Employee retention remains a hot button issue in the first few weeks of 2016 with many businesses continuing to cite it as a number one source of revenue loss.
According to a recent survey conducted by Robert Half Finance and Accounting, training and development are vital pieces of retention. About 64 percent of professionals indicated the availability of new skills is essential for their remainder in a certain position. Of those polled, 34 percent said new skills are at least somewhat important.
Keep ideas in mind when coming up with the strategy for your employee development and retention plan:
Consider establishing “stay interviews.” To begin, instead of a focus on employees leaving, invest time in their tenure within the business. How? Many of the questions asked during an exit interview can instead be asked during a “stay interview,” highlighting issues before they become reasons to leave. Exit interviews often ask the right questions at the wrong time, something that will continue to add to employees leaving.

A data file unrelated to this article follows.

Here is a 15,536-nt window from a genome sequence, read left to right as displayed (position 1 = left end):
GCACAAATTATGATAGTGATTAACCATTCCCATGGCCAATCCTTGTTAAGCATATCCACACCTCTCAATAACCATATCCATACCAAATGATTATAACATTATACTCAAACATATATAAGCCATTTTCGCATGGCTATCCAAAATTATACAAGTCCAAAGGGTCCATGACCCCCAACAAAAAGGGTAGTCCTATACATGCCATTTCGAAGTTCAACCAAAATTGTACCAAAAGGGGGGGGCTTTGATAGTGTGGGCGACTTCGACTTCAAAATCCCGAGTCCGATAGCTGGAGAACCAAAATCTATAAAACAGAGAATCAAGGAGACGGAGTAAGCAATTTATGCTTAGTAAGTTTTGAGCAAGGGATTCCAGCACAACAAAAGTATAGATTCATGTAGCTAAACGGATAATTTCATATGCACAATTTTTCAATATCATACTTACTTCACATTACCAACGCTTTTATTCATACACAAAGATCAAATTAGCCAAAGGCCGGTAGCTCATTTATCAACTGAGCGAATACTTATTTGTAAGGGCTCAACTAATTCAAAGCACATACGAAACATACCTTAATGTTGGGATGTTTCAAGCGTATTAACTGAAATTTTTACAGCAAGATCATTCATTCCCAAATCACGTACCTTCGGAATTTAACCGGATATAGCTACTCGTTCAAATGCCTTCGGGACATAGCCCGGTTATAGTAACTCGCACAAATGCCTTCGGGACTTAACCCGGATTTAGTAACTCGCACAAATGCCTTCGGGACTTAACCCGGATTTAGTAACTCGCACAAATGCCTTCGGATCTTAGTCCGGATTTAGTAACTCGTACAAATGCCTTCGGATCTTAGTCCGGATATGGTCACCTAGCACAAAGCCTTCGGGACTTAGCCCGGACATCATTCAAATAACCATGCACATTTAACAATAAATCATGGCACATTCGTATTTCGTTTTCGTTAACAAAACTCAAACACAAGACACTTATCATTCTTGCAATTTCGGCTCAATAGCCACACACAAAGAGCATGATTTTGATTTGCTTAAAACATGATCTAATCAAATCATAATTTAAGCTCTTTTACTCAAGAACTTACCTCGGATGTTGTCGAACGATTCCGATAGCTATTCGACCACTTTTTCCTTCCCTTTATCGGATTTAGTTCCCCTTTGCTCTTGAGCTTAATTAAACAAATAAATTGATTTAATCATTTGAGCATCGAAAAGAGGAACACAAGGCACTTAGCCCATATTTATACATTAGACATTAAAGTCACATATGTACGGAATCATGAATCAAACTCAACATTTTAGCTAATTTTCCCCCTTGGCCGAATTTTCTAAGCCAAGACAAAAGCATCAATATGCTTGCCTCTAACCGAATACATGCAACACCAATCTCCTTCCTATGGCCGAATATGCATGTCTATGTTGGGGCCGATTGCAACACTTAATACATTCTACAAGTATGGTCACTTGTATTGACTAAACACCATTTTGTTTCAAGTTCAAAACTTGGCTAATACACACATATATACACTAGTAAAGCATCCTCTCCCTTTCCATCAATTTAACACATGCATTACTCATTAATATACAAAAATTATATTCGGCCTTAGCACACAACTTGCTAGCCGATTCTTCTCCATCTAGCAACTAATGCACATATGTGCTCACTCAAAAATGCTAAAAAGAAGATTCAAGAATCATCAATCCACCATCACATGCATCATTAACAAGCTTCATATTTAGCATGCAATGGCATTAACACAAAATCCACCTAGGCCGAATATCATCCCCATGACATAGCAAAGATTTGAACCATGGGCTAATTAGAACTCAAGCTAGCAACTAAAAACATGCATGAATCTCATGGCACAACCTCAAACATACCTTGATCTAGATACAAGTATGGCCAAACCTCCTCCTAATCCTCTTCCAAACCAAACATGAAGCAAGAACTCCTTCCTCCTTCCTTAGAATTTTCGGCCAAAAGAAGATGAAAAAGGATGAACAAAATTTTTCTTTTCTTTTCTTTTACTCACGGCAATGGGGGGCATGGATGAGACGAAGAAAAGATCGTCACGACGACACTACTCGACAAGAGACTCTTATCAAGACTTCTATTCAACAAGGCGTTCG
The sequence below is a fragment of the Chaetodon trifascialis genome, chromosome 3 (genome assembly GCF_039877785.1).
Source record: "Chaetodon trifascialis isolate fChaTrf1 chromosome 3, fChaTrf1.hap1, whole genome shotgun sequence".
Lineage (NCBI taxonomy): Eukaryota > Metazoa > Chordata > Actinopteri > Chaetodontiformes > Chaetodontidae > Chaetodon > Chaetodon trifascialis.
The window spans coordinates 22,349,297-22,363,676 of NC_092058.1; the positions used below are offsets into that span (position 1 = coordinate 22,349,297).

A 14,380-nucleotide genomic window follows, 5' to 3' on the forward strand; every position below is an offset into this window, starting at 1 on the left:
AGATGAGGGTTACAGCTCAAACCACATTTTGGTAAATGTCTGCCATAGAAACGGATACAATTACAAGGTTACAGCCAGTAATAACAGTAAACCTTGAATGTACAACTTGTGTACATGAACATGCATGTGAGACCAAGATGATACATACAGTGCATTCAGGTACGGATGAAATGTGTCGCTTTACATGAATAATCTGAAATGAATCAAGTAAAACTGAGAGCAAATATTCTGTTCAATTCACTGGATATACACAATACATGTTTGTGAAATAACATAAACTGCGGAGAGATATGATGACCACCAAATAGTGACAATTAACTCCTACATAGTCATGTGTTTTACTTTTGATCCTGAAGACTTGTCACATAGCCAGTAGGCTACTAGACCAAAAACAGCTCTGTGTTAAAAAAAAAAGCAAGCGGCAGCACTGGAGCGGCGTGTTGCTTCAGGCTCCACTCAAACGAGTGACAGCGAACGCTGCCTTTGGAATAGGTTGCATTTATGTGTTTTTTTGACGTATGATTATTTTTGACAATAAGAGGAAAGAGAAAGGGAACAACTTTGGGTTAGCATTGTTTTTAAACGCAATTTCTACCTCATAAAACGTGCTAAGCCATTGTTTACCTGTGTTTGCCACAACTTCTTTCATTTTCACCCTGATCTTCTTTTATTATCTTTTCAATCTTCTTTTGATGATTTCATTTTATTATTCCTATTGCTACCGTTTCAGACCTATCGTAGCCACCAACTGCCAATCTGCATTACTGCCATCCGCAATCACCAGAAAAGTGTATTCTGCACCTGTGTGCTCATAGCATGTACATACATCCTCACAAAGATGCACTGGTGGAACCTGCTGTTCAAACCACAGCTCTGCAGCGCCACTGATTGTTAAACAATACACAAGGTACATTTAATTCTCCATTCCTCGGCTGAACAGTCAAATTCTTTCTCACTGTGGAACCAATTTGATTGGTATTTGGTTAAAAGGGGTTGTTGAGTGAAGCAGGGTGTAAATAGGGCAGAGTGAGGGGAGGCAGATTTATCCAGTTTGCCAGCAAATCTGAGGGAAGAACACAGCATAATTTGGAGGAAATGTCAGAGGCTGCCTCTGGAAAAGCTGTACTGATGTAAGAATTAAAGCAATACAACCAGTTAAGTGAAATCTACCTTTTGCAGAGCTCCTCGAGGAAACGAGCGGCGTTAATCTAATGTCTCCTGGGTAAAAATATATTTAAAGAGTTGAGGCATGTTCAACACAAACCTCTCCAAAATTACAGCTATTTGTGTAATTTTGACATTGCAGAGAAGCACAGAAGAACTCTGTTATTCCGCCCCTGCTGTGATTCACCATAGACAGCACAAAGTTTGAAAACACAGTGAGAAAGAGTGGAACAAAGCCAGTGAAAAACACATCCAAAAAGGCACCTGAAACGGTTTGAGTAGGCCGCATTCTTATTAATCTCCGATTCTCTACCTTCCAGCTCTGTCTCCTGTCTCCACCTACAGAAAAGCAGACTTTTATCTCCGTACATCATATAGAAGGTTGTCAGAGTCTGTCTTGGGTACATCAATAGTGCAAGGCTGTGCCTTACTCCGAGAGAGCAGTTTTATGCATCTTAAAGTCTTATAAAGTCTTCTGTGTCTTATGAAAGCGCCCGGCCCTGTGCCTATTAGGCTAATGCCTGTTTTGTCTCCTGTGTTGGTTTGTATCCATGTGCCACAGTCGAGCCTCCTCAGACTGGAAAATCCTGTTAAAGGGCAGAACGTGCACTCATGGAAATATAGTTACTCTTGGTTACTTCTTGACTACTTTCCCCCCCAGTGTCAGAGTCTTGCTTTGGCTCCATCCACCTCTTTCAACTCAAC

“In both exit and stay interviews, the point is to go deeper into workers’ motivations. What’s important to them in a job? Why would you stay? Why would you leave,” asked Erin Pappo, client services director for Camden Consulting.
Consider creating a leadership development program based on the information gathered in your stay interviews. Identifying future leaders early on allows employees to grow at their own pace, while filling the ranks that will empty out as the years progress. If an employee has the potential drive and desires to remain in the business, be sure the opportunity is given.
Finally, start a mentorship program. A mentorship program between those in the same role and different positions will bolster communication, build loyalty and benefit the entire business.
Keep retention in mind as 2016 continues on.